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After a common cold I had black mucus in my lungs, common cold was gone but the mucus remained it has been 5 months but I am still suffering from mucus I don't cough up but I have to hack the mucus out now my colour of mucus is light brown sometimes it chokes my throat Sir please help me.
Hello sir, my son is of 2.5 years old. He often get stuffy nose and cough immediately which lasts for 3 days of severity in cough with wheezing. He will be hospitalized to reduce that, this happens sometimes more frequently in about 10-15 days. No doctor has said the exact reason, I am much worried about that cough as that will be continuously dry cough and he can't even speak.please help
Raising a child with dyslexia can stir up a lot of emotions. You may look ahead and wonder if this learning issue will affect your child's future. But dyslexia is not a prediction of failure. Dyslexia is quite common, and many successful individuals have dyslexia.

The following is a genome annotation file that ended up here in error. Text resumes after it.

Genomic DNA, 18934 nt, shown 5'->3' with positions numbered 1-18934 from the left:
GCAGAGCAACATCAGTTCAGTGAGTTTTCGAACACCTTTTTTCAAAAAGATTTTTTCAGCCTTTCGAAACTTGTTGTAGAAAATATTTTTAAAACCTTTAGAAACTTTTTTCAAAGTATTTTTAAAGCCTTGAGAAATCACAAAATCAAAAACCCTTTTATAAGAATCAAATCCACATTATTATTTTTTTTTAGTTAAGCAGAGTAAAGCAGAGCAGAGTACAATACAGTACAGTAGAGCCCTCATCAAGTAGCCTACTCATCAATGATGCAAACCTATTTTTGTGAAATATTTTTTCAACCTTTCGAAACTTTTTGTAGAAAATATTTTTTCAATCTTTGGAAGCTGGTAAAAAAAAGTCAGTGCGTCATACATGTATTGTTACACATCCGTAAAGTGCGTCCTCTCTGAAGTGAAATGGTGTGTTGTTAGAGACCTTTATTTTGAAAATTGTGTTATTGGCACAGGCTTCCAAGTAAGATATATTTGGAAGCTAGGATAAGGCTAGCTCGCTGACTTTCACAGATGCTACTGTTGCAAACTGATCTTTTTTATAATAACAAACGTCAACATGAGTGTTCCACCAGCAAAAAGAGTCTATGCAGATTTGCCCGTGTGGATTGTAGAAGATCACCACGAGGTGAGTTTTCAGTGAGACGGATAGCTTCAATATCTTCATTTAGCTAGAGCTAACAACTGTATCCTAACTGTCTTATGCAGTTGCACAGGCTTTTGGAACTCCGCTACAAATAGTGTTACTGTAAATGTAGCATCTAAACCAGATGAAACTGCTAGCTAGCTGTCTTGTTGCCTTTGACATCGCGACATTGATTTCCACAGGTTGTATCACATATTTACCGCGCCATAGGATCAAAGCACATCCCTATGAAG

Research has proven that there are different ways of teaching that can help people with dyslexia succeed. There's a lot you can do as a parent too.
What are the symptoms of dyslexia?
Because dyslexia affects some people more severely than others, your child's symptoms may look different from those in another child. Some kids with dyslexia have trouble with reading and spelling. Others may struggle to write or to tell left from right.
Dyslexia can also make it difficult for people to express themselves clearly. It can be hard for them to structure their thoughts during conversation. They may have trouble finding the right words to say.
Others struggle to understand what they're hearing. This is especially true when someone uses nonliteral language such as jokes and sarcasm.
The signs you see may also look different at various ages. Some of the warning signs for dyslexia, such as a speech delay, appear before a child reaches kindergarten. More often, though, dyslexia is identified in grade school. As schoolwork gets more demanding, trouble processing language becomes more apparent.
Here are some signs to look out for:
- Warning Signs in Preschool or Kindergarten
- Has trouble recognizing the letters of the alphabet
- Struggles to match letters to sounds, such as not knowing what sounds b or h make
- Has difficulty blending sounds into words, such as connecting C-H-A-T to the word chat